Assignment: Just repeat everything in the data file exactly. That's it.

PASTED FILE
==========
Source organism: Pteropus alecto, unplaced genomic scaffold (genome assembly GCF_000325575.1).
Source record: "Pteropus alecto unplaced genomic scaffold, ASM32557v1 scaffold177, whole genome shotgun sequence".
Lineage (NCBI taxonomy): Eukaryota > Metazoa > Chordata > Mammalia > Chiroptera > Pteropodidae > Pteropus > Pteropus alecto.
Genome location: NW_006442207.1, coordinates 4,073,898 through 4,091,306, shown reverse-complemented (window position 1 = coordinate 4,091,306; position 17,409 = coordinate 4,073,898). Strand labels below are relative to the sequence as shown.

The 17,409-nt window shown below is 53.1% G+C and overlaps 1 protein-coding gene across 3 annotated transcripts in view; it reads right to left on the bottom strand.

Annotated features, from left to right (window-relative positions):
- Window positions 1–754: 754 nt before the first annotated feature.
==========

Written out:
Source organism: Pteropus alecto, unplaced genomic scaffold (genome assembly GCF_000325575.1).
Source record: "Pteropus alecto unplaced genomic scaffold, ASM32557v1 scaffold177, whole genome shotgun sequence".
Lineage (NCBI taxonomy): Eukaryota > Metazoa > Chordata > Mammalia > Chiroptera > Pteropodidae > Pteropus > Pteropus alecto.
Genome location: NW_006442207.1, coordinates 4,073,898 through 4,091,306, shown reverse-complemented (window position 1 = coordinate 4,091,306; position 17,409 = coordinate 4,073,898). Strand labels below are relative to the sequence as shown.

The 17,409-nt window shown below is 53.1% G+C and overlaps 1 protein-coding gene across 3 annotated transcripts in view; it reads right to left on the bottom strand.

Annotated features, from left to right (window-relative positions):
- Window positions 1–754: 754 nt before the first annotated feature.